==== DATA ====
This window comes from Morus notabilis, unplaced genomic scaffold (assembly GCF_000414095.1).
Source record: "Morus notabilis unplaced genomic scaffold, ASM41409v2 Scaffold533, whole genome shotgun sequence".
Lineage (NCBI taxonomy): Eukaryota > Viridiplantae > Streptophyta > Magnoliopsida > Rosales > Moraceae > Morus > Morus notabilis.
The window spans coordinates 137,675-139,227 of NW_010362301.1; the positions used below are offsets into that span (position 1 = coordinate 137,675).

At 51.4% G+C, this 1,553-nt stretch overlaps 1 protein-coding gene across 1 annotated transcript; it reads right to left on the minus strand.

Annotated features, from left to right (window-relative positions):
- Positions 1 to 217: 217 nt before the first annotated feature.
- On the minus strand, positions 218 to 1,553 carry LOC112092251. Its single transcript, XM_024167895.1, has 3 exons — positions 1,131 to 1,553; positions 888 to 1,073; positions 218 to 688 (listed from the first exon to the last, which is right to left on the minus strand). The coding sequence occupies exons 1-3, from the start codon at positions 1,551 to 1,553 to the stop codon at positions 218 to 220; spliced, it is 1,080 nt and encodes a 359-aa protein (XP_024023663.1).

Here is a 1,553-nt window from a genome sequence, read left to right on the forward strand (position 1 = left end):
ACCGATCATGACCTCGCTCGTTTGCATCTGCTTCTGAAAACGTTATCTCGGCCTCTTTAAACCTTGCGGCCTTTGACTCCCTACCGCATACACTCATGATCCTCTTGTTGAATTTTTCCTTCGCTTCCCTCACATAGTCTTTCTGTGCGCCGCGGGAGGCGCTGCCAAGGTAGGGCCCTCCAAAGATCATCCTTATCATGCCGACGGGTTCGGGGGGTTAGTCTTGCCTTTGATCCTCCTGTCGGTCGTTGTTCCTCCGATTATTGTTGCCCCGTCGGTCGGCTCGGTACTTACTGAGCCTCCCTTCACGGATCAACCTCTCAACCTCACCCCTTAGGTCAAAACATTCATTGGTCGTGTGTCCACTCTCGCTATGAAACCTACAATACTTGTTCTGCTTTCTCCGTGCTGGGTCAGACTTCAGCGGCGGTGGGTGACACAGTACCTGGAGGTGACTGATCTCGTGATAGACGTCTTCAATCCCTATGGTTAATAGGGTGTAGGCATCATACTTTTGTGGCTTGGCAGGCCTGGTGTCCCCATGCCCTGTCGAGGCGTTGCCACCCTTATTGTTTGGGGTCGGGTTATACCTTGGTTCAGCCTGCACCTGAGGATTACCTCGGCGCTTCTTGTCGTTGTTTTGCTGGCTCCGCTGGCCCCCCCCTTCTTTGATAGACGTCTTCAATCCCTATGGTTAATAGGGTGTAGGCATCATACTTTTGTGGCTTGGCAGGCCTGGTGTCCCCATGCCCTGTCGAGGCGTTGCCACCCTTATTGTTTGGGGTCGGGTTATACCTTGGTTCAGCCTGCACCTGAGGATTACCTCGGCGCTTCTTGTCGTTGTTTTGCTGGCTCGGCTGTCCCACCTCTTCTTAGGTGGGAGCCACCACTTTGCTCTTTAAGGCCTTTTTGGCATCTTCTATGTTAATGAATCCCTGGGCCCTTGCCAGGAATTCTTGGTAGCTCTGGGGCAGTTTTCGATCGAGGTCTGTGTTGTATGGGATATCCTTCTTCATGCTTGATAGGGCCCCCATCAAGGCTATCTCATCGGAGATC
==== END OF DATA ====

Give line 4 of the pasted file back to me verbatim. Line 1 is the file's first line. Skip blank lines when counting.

The window spans coordinates 137,675-139,227 of NW_010362301.1; the positions used below are offsets into that span (position 1 = coordinate 137,675).